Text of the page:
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“If that means picking the best talent from all the political parties, let's do that. What is wrong with that if it works for local people, rather than saying it has to be this party or that party?

“At a local level, can we move away from that and actually focus on the issues at hand?

"That is how it should be at a local level and I have felt that for a long time.

“Going back, Rugby used to have a rainbow cabinet and it did serve the people of Rugby well at that point. No one party has the font of all knowledge to resolve all problems.”

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Cllr O’Rourke reflected on a “really positive day” for Labour with her successor as group leader to be announced “later in the week”.

“Even in the wards we didn’t take, we made significant percentage gains. Had this been a general election, we would have won it so we are on the right track,” she said.

“We are going to keep going. We have a plan, our five pledges to renew and rebuild Rugby, bringing back the town centre and build our infrastructure again, plus the things that are really important to people like their local services – the NHS, dentist services, GPs.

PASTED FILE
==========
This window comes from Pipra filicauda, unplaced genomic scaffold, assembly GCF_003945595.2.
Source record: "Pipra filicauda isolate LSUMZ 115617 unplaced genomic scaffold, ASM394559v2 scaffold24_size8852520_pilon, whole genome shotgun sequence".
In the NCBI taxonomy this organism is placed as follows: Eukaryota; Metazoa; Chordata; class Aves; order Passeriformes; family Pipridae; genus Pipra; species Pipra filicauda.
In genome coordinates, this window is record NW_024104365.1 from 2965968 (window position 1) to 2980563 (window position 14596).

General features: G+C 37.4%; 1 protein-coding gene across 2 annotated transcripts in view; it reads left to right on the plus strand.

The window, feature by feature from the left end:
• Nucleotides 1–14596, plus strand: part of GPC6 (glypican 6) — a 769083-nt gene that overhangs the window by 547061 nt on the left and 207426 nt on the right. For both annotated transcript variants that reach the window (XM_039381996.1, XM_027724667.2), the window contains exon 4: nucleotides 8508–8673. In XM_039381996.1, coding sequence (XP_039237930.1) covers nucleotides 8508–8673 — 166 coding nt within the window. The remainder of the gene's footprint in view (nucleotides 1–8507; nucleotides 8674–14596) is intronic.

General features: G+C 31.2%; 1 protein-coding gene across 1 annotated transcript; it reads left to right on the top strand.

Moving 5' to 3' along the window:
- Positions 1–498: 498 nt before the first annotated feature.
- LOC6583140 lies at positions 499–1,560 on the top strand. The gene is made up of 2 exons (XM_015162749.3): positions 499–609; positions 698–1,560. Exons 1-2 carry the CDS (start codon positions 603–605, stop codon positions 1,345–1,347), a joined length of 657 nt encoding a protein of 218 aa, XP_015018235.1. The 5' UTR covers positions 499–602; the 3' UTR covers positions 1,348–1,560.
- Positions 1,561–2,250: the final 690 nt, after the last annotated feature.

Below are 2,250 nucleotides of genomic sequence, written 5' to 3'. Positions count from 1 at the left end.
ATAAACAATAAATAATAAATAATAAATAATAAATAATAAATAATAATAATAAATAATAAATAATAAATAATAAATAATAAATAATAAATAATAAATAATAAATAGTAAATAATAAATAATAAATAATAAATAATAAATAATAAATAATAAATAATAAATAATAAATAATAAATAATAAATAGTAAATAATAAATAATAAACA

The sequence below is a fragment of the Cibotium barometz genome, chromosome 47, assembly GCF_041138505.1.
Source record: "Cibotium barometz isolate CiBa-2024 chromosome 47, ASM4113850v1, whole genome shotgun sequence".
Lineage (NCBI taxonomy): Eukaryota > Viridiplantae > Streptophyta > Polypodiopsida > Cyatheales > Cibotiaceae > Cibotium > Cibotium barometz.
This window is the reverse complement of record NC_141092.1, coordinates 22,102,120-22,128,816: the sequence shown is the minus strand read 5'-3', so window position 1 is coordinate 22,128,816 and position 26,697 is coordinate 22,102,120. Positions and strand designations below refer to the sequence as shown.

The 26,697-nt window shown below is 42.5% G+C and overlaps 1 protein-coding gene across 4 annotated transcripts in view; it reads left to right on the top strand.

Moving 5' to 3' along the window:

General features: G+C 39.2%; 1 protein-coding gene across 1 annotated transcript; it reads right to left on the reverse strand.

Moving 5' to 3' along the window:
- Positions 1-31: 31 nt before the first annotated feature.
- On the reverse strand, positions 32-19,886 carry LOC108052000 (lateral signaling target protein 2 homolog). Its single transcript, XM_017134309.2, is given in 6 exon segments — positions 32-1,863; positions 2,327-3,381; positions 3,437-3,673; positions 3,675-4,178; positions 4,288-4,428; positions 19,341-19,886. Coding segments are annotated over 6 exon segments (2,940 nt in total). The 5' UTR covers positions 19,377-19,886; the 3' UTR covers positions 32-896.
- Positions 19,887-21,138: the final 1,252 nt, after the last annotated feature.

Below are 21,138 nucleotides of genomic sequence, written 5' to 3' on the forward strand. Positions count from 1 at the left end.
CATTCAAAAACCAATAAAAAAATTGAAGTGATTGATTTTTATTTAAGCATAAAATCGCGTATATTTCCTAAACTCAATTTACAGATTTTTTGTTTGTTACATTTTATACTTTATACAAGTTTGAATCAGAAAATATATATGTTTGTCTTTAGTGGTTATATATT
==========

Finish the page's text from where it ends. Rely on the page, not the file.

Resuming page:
“We are listening to what people say.”

Mr Lowe encouraged his colleagues to act swiftly in appointing his successor and reflected on an overall picture that was better for the Conservatives in Rugby than in other areas.

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“If you look at the trends nationally, Conservatives have lost seats all over the place,” he said.

“Looking at it in that context, the result we had in Rugby was not too bad, we only lost two seats and neither by a huge number.

“In both, I think the number of votes we had actually went up, which is great, but unfortunately Labour got slightly more which is why we are in the position that we are.”

On his own seat, he reflected: “I always knew it would be a bit of a battle because of the results that happened last year and while I am disappointed, it is one that we always knew was possibly on the cards.”

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At a national level he remains optimistic, predicting “a swing back to the Conservatives” at the next general election.

He believes prime minister Rishi Sunak can turn things around.

“I am sure anyone from any political party who has pounded the streets over the past few weeks would say there is a huge amount of dissatisfaction with politics at the moment and the national picture is not as good as it could be,” he said.

“I think the national government led by Rishi Sunak is doing a good job but part of doing a good job and doing it properly is accepting that it takes time for those results to show through.

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"He is not about quick fixes, he is about long-term solutions to the problems the country faces.

“It is my belief that he is providing those long-term solutions and by the next general election, we will see a swing back to the Conservatives.”